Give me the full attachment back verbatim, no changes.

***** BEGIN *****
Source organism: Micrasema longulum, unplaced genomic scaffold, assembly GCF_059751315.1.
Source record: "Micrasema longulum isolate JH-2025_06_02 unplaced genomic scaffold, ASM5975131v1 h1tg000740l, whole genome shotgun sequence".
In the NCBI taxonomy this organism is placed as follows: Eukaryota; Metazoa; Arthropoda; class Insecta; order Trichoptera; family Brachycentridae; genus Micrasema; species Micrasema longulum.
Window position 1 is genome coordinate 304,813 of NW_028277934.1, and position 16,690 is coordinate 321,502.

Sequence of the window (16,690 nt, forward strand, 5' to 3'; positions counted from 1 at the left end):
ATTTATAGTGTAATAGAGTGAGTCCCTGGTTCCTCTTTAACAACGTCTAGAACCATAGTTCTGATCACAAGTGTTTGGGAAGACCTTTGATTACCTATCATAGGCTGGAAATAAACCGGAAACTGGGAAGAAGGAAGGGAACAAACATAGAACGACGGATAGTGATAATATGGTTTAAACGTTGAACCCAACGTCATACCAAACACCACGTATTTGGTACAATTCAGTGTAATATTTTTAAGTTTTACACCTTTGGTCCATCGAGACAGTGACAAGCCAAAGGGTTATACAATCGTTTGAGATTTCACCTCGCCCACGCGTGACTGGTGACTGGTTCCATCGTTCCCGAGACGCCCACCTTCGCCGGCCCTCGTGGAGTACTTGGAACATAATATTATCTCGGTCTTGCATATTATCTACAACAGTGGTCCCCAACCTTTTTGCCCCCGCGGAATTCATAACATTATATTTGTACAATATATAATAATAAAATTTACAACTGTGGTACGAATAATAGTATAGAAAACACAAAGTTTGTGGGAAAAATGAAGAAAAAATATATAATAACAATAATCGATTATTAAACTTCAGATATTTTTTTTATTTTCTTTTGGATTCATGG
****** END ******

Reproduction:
Source organism: Micrasema longulum, unplaced genomic scaffold, assembly GCF_059751315.1.
Source record: "Micrasema longulum isolate JH-2025_06_02 unplaced genomic scaffold, ASM5975131v1 h1tg000740l, whole genome shotgun sequence".
In the NCBI taxonomy this organism is placed as follows: Eukaryota; Metazoa; Arthropoda; class Insecta; order Trichoptera; family Brachycentridae; genus Micrasema; species Micrasema longulum.
Window position 1 is genome coordinate 304,813 of NW_028277934.1, and position 16,690 is coordinate 321,502.

Sequence of the window (16,690 nt, forward strand, 5' to 3'; positions counted from 1 at the left end):
ATTTATAGTGTAATAGAGTGAGTCCCTGGTTCCTCTTTAACAACGTCTAGAACCATAGTTCTGATCACAAGTGTTTGGGAAGACCTTTGATTACCTATCATAGGCTGGAAATAAACCGGAAACTGGGAAGAAGGAAGGGAACAAACATAGAACGACGGATAGTGATAATATGGTTTAAACGTTGAACCCAACGTCATACCAAACACCACGTATTTGGTACAATTCAGTGTAATATTTTTAAGTTTTACACCTTTGGTCCATCGAGACAGTGACAAGCCAAAGGGTTATACAATCGTTTGAGATTTCACCTCGCCCACGCGTGACTGGTGACTGGTTCCATCGTTCCCGAGACGCCCACCTTCGCCGGCCCTCGTGGAGTACTTGGAACATAATATTATCTCGGTCTTGCATATTATCTACAACAGTGGTCCCCAACCTTTTTGCCCCCGCGGAATTCATAACATTATATTTGTACAATATATAATAATAAAATTTACAACTGTGGTACGAATAATAGTATAGAAAACACAAAGTTTGTGGGAAAAATGAAGAAAAAATATATAATAACAATAATCGATTATTAAACTTCAGATATTTTTTTTATTTTCTTTTGGATTCATGG